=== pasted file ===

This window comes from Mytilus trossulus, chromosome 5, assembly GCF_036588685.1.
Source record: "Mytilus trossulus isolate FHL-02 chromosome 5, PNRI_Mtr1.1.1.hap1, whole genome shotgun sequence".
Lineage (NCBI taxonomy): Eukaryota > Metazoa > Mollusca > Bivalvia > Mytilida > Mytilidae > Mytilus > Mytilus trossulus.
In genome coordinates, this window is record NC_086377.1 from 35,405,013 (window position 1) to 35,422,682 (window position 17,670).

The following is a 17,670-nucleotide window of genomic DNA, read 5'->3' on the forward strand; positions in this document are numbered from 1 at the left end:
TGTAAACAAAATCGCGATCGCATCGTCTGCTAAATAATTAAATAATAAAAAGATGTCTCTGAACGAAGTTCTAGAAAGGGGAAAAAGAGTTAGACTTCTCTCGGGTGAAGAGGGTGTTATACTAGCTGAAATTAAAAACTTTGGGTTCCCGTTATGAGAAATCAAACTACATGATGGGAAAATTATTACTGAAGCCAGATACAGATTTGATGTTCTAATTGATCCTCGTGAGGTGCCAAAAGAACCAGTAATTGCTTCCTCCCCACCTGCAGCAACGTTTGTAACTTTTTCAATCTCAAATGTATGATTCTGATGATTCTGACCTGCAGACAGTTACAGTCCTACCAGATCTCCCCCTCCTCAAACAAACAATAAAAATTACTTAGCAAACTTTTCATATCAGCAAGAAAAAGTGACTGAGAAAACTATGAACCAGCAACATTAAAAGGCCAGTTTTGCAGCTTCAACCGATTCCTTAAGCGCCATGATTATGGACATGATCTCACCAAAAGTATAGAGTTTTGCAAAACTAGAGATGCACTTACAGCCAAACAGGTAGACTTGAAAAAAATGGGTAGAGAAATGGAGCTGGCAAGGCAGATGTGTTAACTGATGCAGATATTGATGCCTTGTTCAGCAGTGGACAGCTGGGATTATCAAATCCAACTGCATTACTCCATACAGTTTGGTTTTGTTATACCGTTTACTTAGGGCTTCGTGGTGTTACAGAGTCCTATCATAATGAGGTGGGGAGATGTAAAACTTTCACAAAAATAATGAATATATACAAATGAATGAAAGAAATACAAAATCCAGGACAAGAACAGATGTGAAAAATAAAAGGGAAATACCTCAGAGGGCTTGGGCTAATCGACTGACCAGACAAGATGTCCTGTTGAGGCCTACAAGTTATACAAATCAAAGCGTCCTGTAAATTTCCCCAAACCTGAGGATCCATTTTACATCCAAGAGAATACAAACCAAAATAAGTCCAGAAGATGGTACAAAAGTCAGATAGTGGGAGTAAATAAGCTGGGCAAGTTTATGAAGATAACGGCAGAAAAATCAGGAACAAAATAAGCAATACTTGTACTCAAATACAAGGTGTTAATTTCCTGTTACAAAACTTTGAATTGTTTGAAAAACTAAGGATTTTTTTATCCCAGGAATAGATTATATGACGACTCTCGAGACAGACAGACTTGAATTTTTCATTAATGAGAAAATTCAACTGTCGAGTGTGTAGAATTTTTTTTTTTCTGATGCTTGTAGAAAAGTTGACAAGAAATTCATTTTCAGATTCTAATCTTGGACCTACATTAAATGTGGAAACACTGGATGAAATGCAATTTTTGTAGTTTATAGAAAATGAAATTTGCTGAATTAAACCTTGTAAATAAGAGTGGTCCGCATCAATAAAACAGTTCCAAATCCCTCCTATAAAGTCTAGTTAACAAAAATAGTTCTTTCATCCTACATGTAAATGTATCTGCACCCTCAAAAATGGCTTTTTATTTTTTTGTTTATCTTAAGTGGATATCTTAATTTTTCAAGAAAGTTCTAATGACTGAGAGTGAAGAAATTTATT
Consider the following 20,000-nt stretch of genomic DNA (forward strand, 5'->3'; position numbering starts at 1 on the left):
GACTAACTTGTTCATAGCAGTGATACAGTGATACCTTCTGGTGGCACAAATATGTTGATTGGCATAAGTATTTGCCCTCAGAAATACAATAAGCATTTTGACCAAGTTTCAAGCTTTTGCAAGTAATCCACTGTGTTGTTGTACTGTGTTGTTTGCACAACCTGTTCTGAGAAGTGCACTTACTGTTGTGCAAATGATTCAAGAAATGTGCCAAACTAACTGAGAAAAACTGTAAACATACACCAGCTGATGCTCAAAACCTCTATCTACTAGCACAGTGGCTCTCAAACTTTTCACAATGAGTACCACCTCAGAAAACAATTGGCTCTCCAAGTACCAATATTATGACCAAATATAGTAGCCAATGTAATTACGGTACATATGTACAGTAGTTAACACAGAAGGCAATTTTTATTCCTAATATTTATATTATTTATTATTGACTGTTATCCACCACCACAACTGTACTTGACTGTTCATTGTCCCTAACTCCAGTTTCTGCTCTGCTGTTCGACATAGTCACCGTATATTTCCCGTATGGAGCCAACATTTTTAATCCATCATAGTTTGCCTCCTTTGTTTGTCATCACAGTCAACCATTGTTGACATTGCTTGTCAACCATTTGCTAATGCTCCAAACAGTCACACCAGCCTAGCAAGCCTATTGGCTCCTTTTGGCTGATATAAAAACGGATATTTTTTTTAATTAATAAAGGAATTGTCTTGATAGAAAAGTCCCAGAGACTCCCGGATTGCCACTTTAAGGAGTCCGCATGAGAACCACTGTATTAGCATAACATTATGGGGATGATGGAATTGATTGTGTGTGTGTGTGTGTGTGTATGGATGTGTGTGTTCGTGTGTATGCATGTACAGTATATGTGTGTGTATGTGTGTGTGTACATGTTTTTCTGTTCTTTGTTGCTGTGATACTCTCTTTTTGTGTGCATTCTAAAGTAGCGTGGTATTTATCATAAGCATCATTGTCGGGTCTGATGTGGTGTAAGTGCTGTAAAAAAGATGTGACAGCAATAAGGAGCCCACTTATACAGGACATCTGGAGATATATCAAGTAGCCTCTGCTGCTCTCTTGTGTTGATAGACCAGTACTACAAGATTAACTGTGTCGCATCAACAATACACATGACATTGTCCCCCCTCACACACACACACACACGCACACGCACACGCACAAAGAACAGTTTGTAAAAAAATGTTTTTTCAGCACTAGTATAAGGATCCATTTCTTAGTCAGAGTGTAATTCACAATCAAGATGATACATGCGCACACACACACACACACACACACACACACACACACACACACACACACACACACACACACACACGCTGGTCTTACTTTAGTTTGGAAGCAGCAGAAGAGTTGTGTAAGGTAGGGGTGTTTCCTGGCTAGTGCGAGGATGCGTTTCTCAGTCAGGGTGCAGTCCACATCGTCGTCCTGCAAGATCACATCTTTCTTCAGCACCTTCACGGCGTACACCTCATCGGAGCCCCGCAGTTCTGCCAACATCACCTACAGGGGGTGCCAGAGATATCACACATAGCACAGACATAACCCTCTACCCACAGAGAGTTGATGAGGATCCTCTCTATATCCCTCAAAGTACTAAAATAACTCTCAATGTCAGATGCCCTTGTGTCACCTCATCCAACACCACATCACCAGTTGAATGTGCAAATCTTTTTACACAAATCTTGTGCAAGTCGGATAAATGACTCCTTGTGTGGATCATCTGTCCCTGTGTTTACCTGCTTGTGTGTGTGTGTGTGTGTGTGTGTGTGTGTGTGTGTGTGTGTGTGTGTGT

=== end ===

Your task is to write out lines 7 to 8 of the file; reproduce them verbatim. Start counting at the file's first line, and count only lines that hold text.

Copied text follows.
Consider the following 20,000-nt stretch of genomic DNA (forward strand, 5'->3'; position numbering starts at 1 on the left):
GACTAACTTGTTCATAGCAGTGATACAGTGATACCTTCTGGTGGCACAAATATGTTGATTGGCATAAGTATTTGCCCTCAGAAATACAATAAGCATTTTGACCAAGTTTCAAGCTTTTGCAAGTAATCCACTGTGTTGTTGTACTGTGTTGTTTGCACAACCTGTTCTGAGAAGTGCACTTACTGTTGTGCAAATGATTCAAGAAATGTGCCAAACTAACTGAGAAAAACTGTAAACATACACCAGCTGATGCTCAAAACCTCTATCTACTAGCACAGTGGCTCTCAAACTTTTCACAATGAGTACCACCTCAGAAAACAATTGGCTCTCCAAGTACCAATATTATGACCAAATATAGTAGCCAATGTAATTACGGTACATATGTACAGTAGTTAACACAGAAGGCAATTTTTATTCCTAATATTTATATTATTTATTATTGACTGTTATCCACCACCACAACTGTACTTGACTGTTCATTGTCCCTAACTCCAGTTTCTGCTCTGCTGTTCGACATAGTCACCGTATATTTCCCGTATGGAGCCAACATTTTTAATCCATCATAGTTTGCCTCCTTTGTTTGTCATCACAGTCAACCATTGTTGACATTGCTTGTCAACCATTTGCTAATGCTCCAAACAGTCACACCAGCCTAGCAAGCCTATTGGCTCCTTTTGGCTGATATAAAAACGGATATTTTTTTTAATTAATAAAGGAATTGTCTTGATAGAAAAGTCCCAGAGACTCCCGGATTGCCACTTTAAGGAGTCCGCATGAGAACCACTGTATTAGCATAACATTATGGGGATGATGGAATTGATTGTGTGTGTGTGTGTGTGTGTATGGATGTGTGTGTTCGTGTGTATGCATGTACAGTATATGTGTGTGTATGTGTGTGTGTACATGTTTTTCTGTTCTTTGTTGCTGTGATACTCTCTTTTTGTGTGCATTCTAAAGTAGCGTGGTATTTATCATAAGCATCATTGTCGGGTCTGATGTGGTGTAAGTGCTGTAAAAAAGATGTGACAGCAATAAGGAGCCCACTTATACAGGACATCTGGAGATATATCAAGTAGCCTCTGCTGCTCTCTTGTGTTGATAGACCAGTACTACAAGATTAACTGTGTCGCATCAACAATACACATGACATTGTCCCCCCTCACACACACACACACACGCACACGCACACGCACAAAGAACAGTTTGTAAAAAAATGTTTTTTCAGCACTAGTATAAGGATCCATTTCTTAGTCAGAGTGTAATTCACAATCAAGATGATACATGCGCACACACACACACACACACACACACACACACACACACACACACACACACACACACACACACACGCTGGTCTTACTTTAGTTTGGAAGCAGCAGAAGAGTTGTGTAAGGTAGGGGTGTTTCCTGGCTAGTGCGAGGATGCGTTTCTCAGTCAGGGTGCAGTCCACATCGTCGTCCTGCAAGATCACATCTTTCTTCAGCACCTTCACGGCGTACACCTCATCGGAGCCCCGCAGTTCTGCCAACATCACCTACAGGGGGTGCCAGAGATATCACACATAGCACAGACATAACCCTCTACCCACAGAGAGTTGATGAGGATCCTCTCTATATCCCTCAAAGTACTAAAATAACTCTCAATGTCAGATGCCCTTGTGTCACCTCATCCAACACCACATCACCAGTTGAATGTGCAAATCTTTTTACACAAATCTTGTGCAAGTCGGATAAATGACTCCTTGTGTGGATCATCTGTCCCTGTGTTTACCTGCTTGTGTGTGTGTGTGTGTGTGTGTGTGTGTGTGTGTGTGTGTGTGTGTGTGT